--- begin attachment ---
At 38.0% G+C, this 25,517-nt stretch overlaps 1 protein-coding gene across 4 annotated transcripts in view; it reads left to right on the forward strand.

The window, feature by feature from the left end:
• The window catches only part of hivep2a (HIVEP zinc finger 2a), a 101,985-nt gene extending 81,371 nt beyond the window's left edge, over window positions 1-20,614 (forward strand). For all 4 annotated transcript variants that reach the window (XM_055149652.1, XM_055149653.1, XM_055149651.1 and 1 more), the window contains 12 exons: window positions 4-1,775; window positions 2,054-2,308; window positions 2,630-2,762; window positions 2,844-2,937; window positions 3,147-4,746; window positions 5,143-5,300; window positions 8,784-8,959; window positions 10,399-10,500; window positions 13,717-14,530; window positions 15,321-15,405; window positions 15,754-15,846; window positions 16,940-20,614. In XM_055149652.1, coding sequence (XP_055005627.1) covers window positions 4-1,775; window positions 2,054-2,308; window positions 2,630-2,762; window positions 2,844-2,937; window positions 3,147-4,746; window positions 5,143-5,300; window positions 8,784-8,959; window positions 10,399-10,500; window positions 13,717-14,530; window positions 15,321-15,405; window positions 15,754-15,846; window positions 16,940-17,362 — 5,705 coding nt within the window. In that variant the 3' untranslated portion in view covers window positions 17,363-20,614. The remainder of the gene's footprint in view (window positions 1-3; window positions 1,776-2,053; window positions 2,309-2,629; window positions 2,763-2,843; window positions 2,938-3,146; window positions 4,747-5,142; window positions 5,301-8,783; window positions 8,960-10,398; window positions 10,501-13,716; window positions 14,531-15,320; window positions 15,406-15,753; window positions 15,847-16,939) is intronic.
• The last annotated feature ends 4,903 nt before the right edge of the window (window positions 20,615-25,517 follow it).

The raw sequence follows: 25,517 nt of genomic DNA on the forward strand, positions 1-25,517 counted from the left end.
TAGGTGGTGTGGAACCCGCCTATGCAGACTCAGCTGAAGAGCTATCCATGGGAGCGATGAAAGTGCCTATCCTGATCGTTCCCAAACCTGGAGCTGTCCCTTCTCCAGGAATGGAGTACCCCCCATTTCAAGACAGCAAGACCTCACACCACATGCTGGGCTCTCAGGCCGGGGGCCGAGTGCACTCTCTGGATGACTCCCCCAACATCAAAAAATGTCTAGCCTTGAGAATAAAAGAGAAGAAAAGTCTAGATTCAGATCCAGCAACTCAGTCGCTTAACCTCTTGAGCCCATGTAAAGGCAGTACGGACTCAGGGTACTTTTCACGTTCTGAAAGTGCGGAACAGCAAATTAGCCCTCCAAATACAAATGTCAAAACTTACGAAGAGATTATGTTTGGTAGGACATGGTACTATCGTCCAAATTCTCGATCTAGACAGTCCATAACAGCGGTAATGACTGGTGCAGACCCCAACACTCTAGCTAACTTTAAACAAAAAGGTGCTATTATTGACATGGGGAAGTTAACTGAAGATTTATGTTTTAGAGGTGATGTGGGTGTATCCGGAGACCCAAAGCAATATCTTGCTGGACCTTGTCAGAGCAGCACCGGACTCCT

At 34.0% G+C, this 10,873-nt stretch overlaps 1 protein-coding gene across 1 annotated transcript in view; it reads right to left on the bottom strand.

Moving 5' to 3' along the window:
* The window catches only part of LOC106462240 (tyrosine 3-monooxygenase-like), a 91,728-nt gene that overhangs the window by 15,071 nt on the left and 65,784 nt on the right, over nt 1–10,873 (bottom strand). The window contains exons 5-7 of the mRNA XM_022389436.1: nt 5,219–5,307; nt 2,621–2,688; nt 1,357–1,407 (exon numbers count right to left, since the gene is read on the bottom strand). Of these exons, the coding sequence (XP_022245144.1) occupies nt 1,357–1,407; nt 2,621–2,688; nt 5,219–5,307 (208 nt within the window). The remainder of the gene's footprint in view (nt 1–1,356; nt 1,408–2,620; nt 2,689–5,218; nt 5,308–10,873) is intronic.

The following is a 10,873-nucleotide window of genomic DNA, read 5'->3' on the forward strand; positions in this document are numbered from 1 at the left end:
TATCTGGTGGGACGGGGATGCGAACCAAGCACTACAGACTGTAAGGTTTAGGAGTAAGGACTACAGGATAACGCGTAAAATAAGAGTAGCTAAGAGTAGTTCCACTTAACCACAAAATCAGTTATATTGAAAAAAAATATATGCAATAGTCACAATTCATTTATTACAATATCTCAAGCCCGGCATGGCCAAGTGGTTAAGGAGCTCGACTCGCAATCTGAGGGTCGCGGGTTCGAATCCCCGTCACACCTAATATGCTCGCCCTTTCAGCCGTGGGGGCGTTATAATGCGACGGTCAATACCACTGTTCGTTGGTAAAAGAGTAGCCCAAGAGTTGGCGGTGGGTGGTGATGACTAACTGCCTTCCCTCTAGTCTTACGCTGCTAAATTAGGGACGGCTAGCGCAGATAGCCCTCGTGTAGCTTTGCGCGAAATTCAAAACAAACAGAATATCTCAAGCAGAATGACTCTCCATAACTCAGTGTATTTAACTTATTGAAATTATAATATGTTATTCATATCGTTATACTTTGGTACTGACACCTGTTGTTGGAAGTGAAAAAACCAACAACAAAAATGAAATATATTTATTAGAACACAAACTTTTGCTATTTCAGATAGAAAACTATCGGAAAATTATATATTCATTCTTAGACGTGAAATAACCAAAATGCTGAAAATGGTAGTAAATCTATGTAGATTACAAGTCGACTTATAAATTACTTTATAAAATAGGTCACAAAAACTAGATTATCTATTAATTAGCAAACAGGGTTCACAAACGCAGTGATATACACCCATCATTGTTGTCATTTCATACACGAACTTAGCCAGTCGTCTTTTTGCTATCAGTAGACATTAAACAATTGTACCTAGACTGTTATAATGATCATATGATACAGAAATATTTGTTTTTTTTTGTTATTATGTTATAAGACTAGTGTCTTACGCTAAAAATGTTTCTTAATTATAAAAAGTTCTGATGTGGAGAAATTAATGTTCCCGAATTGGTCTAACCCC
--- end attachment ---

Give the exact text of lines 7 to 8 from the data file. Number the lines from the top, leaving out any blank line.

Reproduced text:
At 34.0% G+C, this 10,873-nt stretch overlaps 1 protein-coding gene across 1 annotated transcript in view; it reads right to left on the bottom strand.

Moving 5' to 3' along the window: